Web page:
by Ray Hudson
Surrey: Tucked away on a picturesque farm in Port Kells, in a non-descript outbuilding with a loafing shed attached to the back, Master Glassblower Robert Gary Parkes works with the strong passion to create breath-taking treasures out of glass. Although he still runs a few head of cattle, it’s been a long time since the studio building had any agricultural purpose. Inside is some of the most sophisticated glass making equipment available and a gallery that stores and displays the spectacular work that is gaining Parkes an international reputation.
“I started building stained glass windows in 71 as a hobby and by 78 I was fully employed. To pay the bills, Parkes was working at dry-walling, doing restoration repair of custom work that came along, all in the lower mainland and Vancouver Island.
He really wanted to become a glass blower, but with only three firms in Vancouver, chances weren’t very good until a friend told him Master Glassblower, Robert Held was setting up a new studio in Kitsilano. Determined, he drove his old pickup truck to the plant, arriving at the moment that Held’s wife was firing the drywaller.
“I was standing right there. I said I was there to see Bob Held but seeing they were building the studio and offices, I said I could do that too, and just like that, I was hired.”
We became an apprentice under a federal government program which, included such crafts. Unfortunately, in a change of government the Apprenticeship Program was reduced to industrial trades only.
“I have my ticket,” Parkes says, “but I’d like to change the government’s mind because I’d love to be able to certify the young people I’m training. Unfortunately Canada’s asleep that way and I’ve kind of given up.”
Over the next twenty-three years he was hugely successful.
“I was operating a huge glass-blowing facility, sending glass all over the world. We even did stuff for the Queen! I was responsible for seventeen glass-blowers, directing the flow of production and dealing with the interpersonal relationships of the staff.”
“Waterford Crystal was one of our big clients and we had sent out six months production worldwide when they declared bankruptcy. We never got paid. Then the 2008 recession hit, and the owner’s marriage breakup did the rest. The company folded.”
“I saw it coming, but I still went through a deep depression. I was 56 years old, we were in the middle of the recession of 2008. There wasn’t anything in the mainstream for me. My wife and kids sat me down one night and said “let’s build a glass studio.”
“Our opening was just like Field of Dreams; build it and they will come. Mayor Dianne Watts got on board because the City of Surrey started the Arts and Culture movement, the Economic Development Department came out and did a film on me. I also became one of the suppliers of gifts the city gives to important visitors. The first one was for Jim Pattison who donated the Outpatient Centre. I made a massive beautiful vase and I was introduced at the presentation. Next were gifts for Bill Clinton and George Bush who attended the Economic Summit, and it’s just grown from there.”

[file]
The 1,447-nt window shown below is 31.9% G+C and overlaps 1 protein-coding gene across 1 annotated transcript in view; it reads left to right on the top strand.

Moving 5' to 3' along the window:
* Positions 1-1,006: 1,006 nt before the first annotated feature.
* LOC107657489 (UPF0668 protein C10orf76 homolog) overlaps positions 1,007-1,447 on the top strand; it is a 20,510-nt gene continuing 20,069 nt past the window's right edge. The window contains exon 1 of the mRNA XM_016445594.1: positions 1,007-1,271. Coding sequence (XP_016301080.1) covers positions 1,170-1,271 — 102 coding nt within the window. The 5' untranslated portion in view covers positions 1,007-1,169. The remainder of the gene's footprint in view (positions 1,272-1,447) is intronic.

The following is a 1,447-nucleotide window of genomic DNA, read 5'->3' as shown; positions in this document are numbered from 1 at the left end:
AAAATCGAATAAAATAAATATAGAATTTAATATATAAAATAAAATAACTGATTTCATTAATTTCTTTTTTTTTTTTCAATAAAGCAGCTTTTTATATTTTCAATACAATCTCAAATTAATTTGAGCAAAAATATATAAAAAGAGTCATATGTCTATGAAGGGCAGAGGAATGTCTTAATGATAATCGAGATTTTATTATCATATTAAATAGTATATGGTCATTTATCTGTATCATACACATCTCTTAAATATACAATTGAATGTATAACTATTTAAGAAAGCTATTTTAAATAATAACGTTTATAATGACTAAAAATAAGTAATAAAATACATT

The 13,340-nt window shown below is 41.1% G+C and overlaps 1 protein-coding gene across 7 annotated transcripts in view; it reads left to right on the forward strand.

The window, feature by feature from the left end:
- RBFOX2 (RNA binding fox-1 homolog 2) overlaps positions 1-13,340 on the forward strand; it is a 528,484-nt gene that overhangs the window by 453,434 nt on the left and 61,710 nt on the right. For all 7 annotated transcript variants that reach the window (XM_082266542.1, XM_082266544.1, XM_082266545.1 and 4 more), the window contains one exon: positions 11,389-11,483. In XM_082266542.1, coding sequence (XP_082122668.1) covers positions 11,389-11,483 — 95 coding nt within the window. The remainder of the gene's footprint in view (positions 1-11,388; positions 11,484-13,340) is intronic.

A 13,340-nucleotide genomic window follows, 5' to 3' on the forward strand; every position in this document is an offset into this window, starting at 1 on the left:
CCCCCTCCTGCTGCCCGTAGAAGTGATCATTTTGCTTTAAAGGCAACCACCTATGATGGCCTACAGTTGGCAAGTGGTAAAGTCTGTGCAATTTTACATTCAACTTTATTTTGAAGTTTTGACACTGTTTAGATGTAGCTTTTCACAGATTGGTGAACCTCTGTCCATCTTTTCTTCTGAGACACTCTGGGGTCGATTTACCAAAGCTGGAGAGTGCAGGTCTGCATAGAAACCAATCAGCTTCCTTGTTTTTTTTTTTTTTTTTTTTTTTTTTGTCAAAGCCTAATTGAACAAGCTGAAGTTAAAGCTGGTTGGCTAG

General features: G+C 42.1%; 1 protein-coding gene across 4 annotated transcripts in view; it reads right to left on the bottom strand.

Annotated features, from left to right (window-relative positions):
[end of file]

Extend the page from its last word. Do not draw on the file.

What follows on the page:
As far as the craft side, Parkes figures half of his job now is passing along what he knows. He has several students who pay him to teach them one on one in one-hour workshops.
“I’ve had one fellow here for five years,” says Parkes. “He’s so driven and interested in the field that he comes and works for me for free, and I teach him the craft.”
Working with glass: like working with honey, same consistency, except honey’s safe.
“You have to have a real respect for the material. We have a saying in the craft, the glass is going to play with you, your job is to learn to play with the glass, and it takes years. If you make an error with glass, that’s it. You start over. You know what you want to create, but to coordinate that with the movement of your arms and hands is the challenge.”
While blowing air into the glass, Parkes often needs to control the shape by hand. With 2,000 degree glass, you do that by holding a thick wad of wet newspaper between you and the glass. The steam and the carbon ensure that the glass doesn’t directly touch the newspaper (or your hand). You can also work with the viscosity of the glass to use gravity to shorten or lengthen the glass. Weight of the glass is another challenge. When you’re working with a 10 pound ball of glass on the end of a pipe, for every foot you are away from the glass you double the weight. It’s very physically and mentally demanding.
“I’ve been working on a colour-flow series of vases that contain 24kt gold. I also love paperweights, and this series of what I call my Tide Pool series that’s been picked up for the permanent collection of the Surrey Art Gallery. This has made me a recognized glass artist, after forty years of working in the business. Now I’m expanding the series in to vase shapes as well with a kind of underwater scene.”
Most exciting event:
“I took my young kids out for trick or treating at a house in Fleetwood. When they opened their door, the lady had seven of my vases on her mantle. That was the first time I’d seen my work in another person’s home. I’m also pleased that some of my pieces are on display in the Surrey Art Gallery, and we have an opening of my work in the Richmond Art Gallery on July 18. I’m kind of excited about that.
Still to do:
“I would like to have a retrospective show in a recognized gallery that show’s my entire collection. I have literally hundreds of pieces of glass that span the length of my career from when I was an apprentice and knew nothing about glass to now, when I know a little bit more.”
What is a loafing Shed? It’s not quite a barn, where cattle can shelter from the winter weather.
Visiting the Loafing Shed Studio/Gallery:
Visiting information is available at www.loafingshedglass.ca Tel: 604.612.2753